Lives in the Yiddish Theatre


"Baveglekher (Mobile)
Yiddish Dramatic Theatre"

"The Baveglekher (Mobile) Dramatic Theatre" was founded in 1921 by Jonas Turkow and Dina Blumenfeld.

Jonas Turkow writes:

"In the year 1921, when I had acted in Danzig with the 'Baveglekhe Yiddish Dramatic Theatre', a telegram arrived from Bernard Hart, [saying] that he wanted another entire troupe organized for Galicia. The troupe of the 'Baveglekhe Yiddish Dramatic Theatre' consisted of only young actors who were put together for the purpose of playing a better repertoire. They staged the following plays:

  • 'Puste kretshme (The Idle Inn)'

  • 'A farvorfener vinkl (A Faraway Corner)'

  • 'Di neveyle (The Carcass)' (All of the three by Hirshbein)

  • 'Der dorfs-yung' by Leon Kobrin

  • 'Got fun nekome (God of Vengeance)' by Sholem Asch

  • 'Tsezeyt un tseshpreyt (Scattered Far and Wide)'' by Sholem Aleichem

  • 'Tsulib glik' by S. Pshibishevski

  • 'Ganovim (Thieves)' by F. Bimko

  • 'Di yuden (The Jews)' by Chirikov

The troupe was made up of the following actors: Marco Milner, Tsesie Sarno (Hirshfeld) -- quite a talented young actress, Sholom Tsikornik, Hadassah Helfgot, Hanke Floum, Sh. Levental, Alex Berman, Diner, Sheftel, Dzhivotsh, Hirsh Glovinsky, the author of these lines, and Chaim Frankel -- as business manager.

The 'Baveglekhe Dramatic Theatre', due to both the serious attitude of its members and the selection of the repertoire, had a great success in every city and town where it had just performed. The troupe had a serious material failure in Danzig, where then there was more of a smaller Jewish immigration, the German Jews themselves with contempt bore witness to everything that tasted of Yiddish. We simply didn't have the draw from that town. Regarding the proposal that came from Hart, it was literally a deliverance for the troupe.

The 'Bavegelekhe Theatre', under the new direction of Ber Hart, began to perform further in Kolomea (by the Romanian border). From the beginning, business was very bad, it never existed properly. When business however had a streak of bad luck, the "peace at home" was destroyed. Afterwards we had visited a series of cities, including Przemyśl, Yaroslav, Reishe, Tarnow, where it ended in a concert with Hart, and we all [then] decided to return home. The troupe disbanded. Hart had hired a pair of actors for our troupe and decided to perform Anski's 'Dybbuk' in Tarnow, which until then had never been performed in Tarnow."

And about another opportunity, Jonas Turkow writes:

"In the troupe then there were: Tsesha Sarno, Hadassah Helfgot, Miriam Weiter, Hanka Floum, Sholom Tsikornik-Davidow, M. Milner, Ziner, Levental, Alex Berman, Sheftel and Chaiml Frankel - the business manager. We performed a reduced repertoire: plays from Sholem Aleichem, Sholem Asch, H. D. Nomberg, Peretz Hirshbein, Osip Dymov, Leon Kobrin, Fishl Bimko, A. Weiter, S. Pshibishevski, Sh. Anski, Chirikov et al.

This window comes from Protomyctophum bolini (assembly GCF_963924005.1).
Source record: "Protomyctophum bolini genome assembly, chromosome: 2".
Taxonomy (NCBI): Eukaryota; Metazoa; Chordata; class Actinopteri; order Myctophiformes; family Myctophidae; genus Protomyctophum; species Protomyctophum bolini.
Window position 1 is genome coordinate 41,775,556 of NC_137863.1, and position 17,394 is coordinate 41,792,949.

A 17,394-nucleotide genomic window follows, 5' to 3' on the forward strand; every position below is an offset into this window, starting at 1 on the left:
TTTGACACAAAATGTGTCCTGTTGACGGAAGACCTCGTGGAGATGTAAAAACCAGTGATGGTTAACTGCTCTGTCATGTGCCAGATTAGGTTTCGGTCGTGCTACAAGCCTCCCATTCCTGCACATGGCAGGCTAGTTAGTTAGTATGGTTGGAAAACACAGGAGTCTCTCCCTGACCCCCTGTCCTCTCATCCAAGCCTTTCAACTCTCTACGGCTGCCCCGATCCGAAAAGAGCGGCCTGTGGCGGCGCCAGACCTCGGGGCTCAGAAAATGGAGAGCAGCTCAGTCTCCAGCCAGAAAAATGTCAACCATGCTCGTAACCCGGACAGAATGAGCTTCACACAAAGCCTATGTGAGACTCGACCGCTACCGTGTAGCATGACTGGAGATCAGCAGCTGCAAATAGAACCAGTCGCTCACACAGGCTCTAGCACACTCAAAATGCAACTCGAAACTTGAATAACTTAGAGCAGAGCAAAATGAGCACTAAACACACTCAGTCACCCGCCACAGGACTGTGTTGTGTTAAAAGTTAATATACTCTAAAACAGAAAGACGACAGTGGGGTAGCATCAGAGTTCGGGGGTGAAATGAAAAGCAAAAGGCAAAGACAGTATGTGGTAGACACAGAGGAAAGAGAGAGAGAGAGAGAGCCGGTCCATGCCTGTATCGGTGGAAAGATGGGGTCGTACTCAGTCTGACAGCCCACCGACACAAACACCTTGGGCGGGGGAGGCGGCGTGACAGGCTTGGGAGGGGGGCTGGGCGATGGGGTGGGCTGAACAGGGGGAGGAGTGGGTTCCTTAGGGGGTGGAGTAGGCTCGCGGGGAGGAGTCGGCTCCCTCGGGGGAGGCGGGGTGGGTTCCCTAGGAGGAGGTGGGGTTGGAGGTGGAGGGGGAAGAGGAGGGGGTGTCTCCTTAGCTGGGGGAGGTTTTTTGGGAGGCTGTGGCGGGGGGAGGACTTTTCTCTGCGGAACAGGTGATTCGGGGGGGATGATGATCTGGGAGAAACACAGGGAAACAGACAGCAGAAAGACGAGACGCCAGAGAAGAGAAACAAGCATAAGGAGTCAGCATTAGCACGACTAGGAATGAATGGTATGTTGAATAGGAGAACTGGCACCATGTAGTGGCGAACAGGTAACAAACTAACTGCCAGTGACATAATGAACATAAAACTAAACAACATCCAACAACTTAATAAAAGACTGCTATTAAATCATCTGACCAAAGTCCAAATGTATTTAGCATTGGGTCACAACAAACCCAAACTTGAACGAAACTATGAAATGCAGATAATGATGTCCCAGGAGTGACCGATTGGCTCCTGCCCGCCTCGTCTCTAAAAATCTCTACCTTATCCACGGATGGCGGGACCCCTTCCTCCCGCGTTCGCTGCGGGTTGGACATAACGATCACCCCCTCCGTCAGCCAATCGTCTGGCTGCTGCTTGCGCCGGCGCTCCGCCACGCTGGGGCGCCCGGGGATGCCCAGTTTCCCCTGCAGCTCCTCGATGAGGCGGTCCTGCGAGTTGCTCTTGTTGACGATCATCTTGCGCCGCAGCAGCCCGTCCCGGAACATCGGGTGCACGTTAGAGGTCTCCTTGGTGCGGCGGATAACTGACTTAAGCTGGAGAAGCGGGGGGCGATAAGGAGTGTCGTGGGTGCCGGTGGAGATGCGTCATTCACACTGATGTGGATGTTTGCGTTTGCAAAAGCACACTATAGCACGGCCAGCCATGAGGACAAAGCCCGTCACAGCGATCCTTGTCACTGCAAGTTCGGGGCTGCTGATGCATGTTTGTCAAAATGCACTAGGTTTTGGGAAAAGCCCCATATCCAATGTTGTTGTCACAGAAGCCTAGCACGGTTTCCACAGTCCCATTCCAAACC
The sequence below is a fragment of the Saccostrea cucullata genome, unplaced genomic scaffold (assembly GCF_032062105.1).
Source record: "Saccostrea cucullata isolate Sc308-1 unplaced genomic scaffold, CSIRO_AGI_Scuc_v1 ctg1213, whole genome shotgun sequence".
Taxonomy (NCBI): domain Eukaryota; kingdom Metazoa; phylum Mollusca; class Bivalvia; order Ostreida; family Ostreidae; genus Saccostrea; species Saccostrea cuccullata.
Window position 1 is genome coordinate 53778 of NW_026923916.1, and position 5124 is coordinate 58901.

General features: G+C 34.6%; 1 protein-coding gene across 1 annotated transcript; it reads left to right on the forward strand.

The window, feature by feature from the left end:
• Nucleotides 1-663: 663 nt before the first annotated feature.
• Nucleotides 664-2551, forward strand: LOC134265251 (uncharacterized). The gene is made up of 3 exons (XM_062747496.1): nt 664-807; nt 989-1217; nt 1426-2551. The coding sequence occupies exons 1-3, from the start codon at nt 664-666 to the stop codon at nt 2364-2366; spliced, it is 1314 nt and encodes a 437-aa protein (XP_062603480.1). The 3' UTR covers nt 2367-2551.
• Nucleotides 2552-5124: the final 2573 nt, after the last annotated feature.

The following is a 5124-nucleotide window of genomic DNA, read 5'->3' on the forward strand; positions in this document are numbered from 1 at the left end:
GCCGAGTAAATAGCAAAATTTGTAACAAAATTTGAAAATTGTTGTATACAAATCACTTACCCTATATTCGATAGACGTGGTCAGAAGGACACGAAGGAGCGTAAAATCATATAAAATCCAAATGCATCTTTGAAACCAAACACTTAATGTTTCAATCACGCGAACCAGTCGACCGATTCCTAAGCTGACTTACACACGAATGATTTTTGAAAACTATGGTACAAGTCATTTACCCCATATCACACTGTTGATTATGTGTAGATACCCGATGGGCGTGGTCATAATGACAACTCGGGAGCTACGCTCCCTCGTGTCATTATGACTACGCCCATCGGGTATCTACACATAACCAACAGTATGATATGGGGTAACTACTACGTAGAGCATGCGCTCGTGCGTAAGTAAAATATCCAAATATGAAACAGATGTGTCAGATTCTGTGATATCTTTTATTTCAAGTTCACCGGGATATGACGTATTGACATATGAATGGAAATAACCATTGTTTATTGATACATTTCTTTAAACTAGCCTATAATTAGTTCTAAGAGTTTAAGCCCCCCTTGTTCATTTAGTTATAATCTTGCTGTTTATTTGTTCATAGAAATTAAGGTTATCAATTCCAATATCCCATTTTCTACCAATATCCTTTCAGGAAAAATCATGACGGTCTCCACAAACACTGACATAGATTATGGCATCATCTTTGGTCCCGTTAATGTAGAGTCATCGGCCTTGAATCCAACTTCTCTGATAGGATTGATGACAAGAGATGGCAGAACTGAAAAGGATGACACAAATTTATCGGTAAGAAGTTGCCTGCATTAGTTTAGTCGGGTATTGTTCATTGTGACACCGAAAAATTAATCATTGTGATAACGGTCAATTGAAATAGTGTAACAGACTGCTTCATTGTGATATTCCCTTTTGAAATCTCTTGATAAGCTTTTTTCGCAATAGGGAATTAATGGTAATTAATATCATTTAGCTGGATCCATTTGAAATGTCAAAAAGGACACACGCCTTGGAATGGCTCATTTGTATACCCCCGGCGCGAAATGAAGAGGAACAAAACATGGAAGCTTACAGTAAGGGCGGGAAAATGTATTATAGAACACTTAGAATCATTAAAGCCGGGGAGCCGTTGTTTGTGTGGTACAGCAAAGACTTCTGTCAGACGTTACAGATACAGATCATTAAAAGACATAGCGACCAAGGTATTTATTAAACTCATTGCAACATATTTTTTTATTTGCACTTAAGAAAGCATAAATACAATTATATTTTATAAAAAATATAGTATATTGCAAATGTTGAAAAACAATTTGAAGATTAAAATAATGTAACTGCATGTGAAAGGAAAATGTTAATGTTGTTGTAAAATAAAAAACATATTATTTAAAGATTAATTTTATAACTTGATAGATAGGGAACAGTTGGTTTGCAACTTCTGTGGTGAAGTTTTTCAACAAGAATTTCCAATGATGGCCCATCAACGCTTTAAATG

Our tour had begin in Danzig. ...Our performance in Danzig hadn't had the expected material success. The local German Jews, who in the later years under the Nazi government alone were brought down, maintained a Yiddish theatre for Yiddish, [though it] had still not manifested the necessary interest for Yiddish theatre productions. No large Eastern European Jewish immigrants, even in that time were in Danzig, and so there simply was not [a population] you could count on. When we then performed in the large 'Kaiser Wilhelm' Theatre Hall for the leydike benk.... we weren't able to depart from there, because we simply could not meet our expenses. Sarno received money in the mail from her husband. However, it was not used for the entire troupe. There I had to truly remember the Yiddish writer Dr. L. Zhitnitzky, who had then lived in Danzig and worked for the local magistrate, who had given to our membersand helped us once in a time of trouble.

From Danzig -- on the way to Eastern Galicia -- we performed in Vlotslavek, Ripin, Dobzhin, Kolo, Konski, Kutne, Siedlce, Lukatch, Mezritsh, Biala Podlaska, where our success was extraordinarily great. ...In several small towns, such as Kolo, Ripin, Mezritsh, Biala et al, they constantly applauded our performances."

  • Jonas Turkow -- "Farloshene shtern", Buenos Aires, 1953, Volume II, pp. 34-37, 162-164.






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Adapted from the original Yiddish text found within the  "Lexicon of the Yiddish Theatre" by Zalmen Zylbercweig, Volume 6, page 4993.

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